This Orlando, Fla., business isn’t the only one offering toilet paper with purchases. Several restaurants in the Puget Sound region are offering up paper products and other perks with take-out orders to encourage customers to place orders.
John Raoux / The Associated Press

With restaurants and bars across Washington limited to delivery or to-go orders, to slow the spread of COVID-19, many of those establishments are trying to find creative ways to get customers to place orders.



When the novel coronavirus made its way to the United States, it landed here, in the Pacific Northwest. Transmission is a podcast about life at the heart of an epidemic. 

Today’s episode: Housebound. 

Mike Mastrian, Director of the Senate Radio and Television Gallery, cleans down the podium before a news conference with Senate Majority Leader Mitch McConnell of Ky., on Capitol Hill in Washington, Tuesday, March 17, 2020.
Susan Walsh / The Associated Press

WASHINGTON (AP) — In a massive federal effort Tuesday, President Donald Trump asked Congress to speed emergency checks to Americans, enlisted the military for MASH-like hospitals and implored ordinary people to do their part by staying home to stop the spread of the coronavirus.

Tacoma's Freighthouse Square, a historic market filled with small shops and restaurants, is located next to the platform for the Sounder train. Many Tacoma residents have been staying home from work amid the outbreak of the novel coronavirus.
Over Tacoma / www.overtacoma.com

Every day during a normal work week, thousands of Tacoma residents commute north to jobs in King County. But the last couple work weeks have been anything but normal.

The outbreak of the novel coronavirus has turned life upside down in the Puget Sound region, as Gov. Jay Inslee and health officials continue to take extraordinary measures to slow the spread of COVID-19, the respiratory disease caused by the new strain of coronavirus.

Still, even before the governor closed all schools and banned gatherings of more than 250 people statewide, small business owners in Tacoma’s Freighthouse Square already noticed an alarming drop in patrons. 


This show originally aired on January 19, 2019.


This story originally aired on January 19, 2019.

Paulette de Coriolis grew up in the 1950s, a time of postwar growth, Dwight Eisenhower and booming suburbs. It’s what many people picture when they think of normalcy.


Jennifer Wiley


This story originally aired on January 19, 2019.   

In the basement of Franklin High School in South Seattle there is a sprawling room full of lathes, band saws and sanding equipment. In one of the room’s closets, tree stumps wait to be turned into polished bowls, guitar stands and bookcases.

Before he was gunned down last year on June 2 in Martha Washington Park, 17-year-old Ryan Dela Cruz made things in this wood shop.

Adrian Florez / KNKX


When the novel coronavirus made its way to American shores, it landed right here in the Pacific Northwest. Now, the Seattle area is the epicenter of America’s COVID-19 outbreak. 

In the first episode of Transmission, a podcast about life in the heart of an epidemic, we hear from a few of the hardy souls still out and about in downtown Seattle.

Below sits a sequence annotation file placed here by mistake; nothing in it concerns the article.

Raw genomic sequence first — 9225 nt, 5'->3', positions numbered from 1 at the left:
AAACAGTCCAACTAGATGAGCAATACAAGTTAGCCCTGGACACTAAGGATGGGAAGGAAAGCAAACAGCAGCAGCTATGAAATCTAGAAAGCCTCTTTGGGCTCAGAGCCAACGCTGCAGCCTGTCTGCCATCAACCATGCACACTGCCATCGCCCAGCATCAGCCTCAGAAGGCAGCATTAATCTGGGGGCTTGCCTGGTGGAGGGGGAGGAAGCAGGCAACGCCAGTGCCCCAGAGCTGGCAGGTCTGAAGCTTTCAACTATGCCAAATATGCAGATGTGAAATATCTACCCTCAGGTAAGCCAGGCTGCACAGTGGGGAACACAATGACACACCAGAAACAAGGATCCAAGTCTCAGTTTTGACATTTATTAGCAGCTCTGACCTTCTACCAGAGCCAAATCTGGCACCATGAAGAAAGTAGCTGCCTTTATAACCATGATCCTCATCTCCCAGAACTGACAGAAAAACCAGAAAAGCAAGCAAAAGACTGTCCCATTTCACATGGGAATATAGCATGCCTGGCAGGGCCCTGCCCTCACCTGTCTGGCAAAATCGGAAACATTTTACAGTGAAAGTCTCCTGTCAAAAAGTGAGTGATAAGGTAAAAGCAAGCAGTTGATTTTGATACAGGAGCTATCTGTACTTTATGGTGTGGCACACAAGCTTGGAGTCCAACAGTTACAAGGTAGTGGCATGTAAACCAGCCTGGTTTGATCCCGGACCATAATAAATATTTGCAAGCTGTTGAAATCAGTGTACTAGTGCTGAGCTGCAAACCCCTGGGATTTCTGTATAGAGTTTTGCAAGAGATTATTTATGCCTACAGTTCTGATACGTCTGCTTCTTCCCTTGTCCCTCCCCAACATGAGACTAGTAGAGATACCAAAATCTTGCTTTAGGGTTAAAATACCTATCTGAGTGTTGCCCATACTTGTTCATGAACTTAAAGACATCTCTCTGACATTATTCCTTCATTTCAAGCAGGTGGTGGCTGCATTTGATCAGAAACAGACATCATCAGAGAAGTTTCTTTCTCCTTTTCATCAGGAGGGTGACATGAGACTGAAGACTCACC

Wikimedia Commons

There are 17 doctors in Congress — 14 in the House, and three in the Senate. U.S. Rep. Kim Schrier, D-Sammamish, is one of them, and the only representing Washington state. Her 8th Congressional District includes a lot of King, Pierce, Kittitas and Chelan counties, as well as a small portion of Douglas County.

Schrier tells KNKX the doctors elected to Congress are talking to each other, but deferring to the scientific members of the administration, such as experts at the Centers for Disease Control and Prevention, and the National Institutes of Health.

Adrian Florez / KNKX

This week on Sound Effect, our theme is “The Past Is Still With Us.” First, we hear about how a man who died in Missouri in 1855 crossed the Oregon Trail in a whiskey barrel to be buried in Southwest Washington. Then, we hear how a Seattle rapper uses music to process his pain of the past. We travel to a Concrete to learn what happens when Hollywood takes over your small hometown. We meet a Bellevue teacher who uses typewriters to make art — and unlock students’ inner authors. Finally, we learn about an implicit bias test, and what it can teach us about how our environment shapes our attitudes.

Gabriel Spitzer / KNKX

Willie Keil’s grave sits on a hilltop in the Willapa Valley. The marker is a bit hard to read — the weathered stone shows a date of death as May 19, 1855.

What’s unusual about Willie’s case isn’t when he died, but where: Willie succumbed to disease in Bethel, Missouri, 2,000 miles away, days before his family hit the road west, along the Oregon Trail. 

So how did this 19-year-old wind up buried not in Missouri, but in Southwestern Washington? 

Obie Pressman
Parker Miles Blohm / KNKX

In the early aughts, Obie Pressman read Malcolm Gladwell's "Blink," and learned about an online test called the Implicit Association Test

Cheri Cook-Blodget sits on a piece preserved from the movie set of "This Boy's Life."
Gabriel Spitzer / KNKX


Concrete, Washington, was struggling. It was the early 1990s, and timber jobs were scarce in the upper Skagit Valley. The big cement plant had closed decades before. And then, in 1992, in stepped an unexpected player: Hollywood. 


“So all of a sudden Warner Brothers shows up,” says Cheri Cook-Blodget, who at the time was working for Skagit County out of a little storefront on Main Street. “And people up here are not familiar with Hollywood.”



This show originally aired on December 8, 2018.

Courtesy Mary McIntyre

This story originally aired on December 8, 2018.   

Mary McIntyre was rasied in Bellevue in a conservative Christian home, and attended a conservative Christian school. There was no shortage of rules and expectations. While Mary loved her family, something was always telling her when she was growing up that this wasn't exactly the life for her.